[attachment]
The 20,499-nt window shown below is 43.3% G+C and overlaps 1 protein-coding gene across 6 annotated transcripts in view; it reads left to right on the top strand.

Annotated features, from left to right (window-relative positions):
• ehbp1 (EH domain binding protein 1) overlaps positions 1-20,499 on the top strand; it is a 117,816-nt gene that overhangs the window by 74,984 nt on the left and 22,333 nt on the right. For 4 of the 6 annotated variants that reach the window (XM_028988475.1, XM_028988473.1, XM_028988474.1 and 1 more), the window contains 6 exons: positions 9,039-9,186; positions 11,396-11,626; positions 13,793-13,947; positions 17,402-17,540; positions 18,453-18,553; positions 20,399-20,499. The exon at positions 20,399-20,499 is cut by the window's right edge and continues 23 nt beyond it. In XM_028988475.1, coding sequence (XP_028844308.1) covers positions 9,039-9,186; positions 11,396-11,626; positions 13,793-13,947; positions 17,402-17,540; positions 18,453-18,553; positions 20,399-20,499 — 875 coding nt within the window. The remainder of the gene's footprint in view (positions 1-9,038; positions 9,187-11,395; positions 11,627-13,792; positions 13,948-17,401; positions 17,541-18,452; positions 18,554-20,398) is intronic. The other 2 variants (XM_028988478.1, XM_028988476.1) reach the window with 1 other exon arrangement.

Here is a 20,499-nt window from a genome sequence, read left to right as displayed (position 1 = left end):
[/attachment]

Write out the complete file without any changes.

The 20,499-nt window shown below is 43.3% G+C and overlaps 1 protein-coding gene across 6 annotated transcripts in view; it reads left to right on the top strand.

Annotated features, from left to right (window-relative positions):
• ehbp1 (EH domain binding protein 1) overlaps positions 1-20,499 on the top strand; it is a 117,816-nt gene that overhangs the window by 74,984 nt on the left and 22,333 nt on the right. For 4 of the 6 annotated variants that reach the window (XM_028988475.1, XM_028988473.1, XM_028988474.1 and 1 more), the window contains 6 exons: positions 9,039-9,186; positions 11,396-11,626; positions 13,793-13,947; positions 17,402-17,540; positions 18,453-18,553; positions 20,399-20,499. The exon at positions 20,399-20,499 is cut by the window's right edge and continues 23 nt beyond it. In XM_028988475.1, coding sequence (XP_028844308.1) covers positions 9,039-9,186; positions 11,396-11,626; positions 13,793-13,947; positions 17,402-17,540; positions 18,453-18,553; positions 20,399-20,499 — 875 coding nt within the window. The remainder of the gene's footprint in view (positions 1-9,038; positions 9,187-11,395; positions 11,627-13,792; positions 13,948-17,401; positions 17,541-18,452; positions 18,554-20,398) is intronic. The other 2 variants (XM_028988478.1, XM_028988476.1) reach the window with 1 other exon arrangement.

Here is a 20,499-nt window from a genome sequence, read left to right as displayed (position 1 = left end):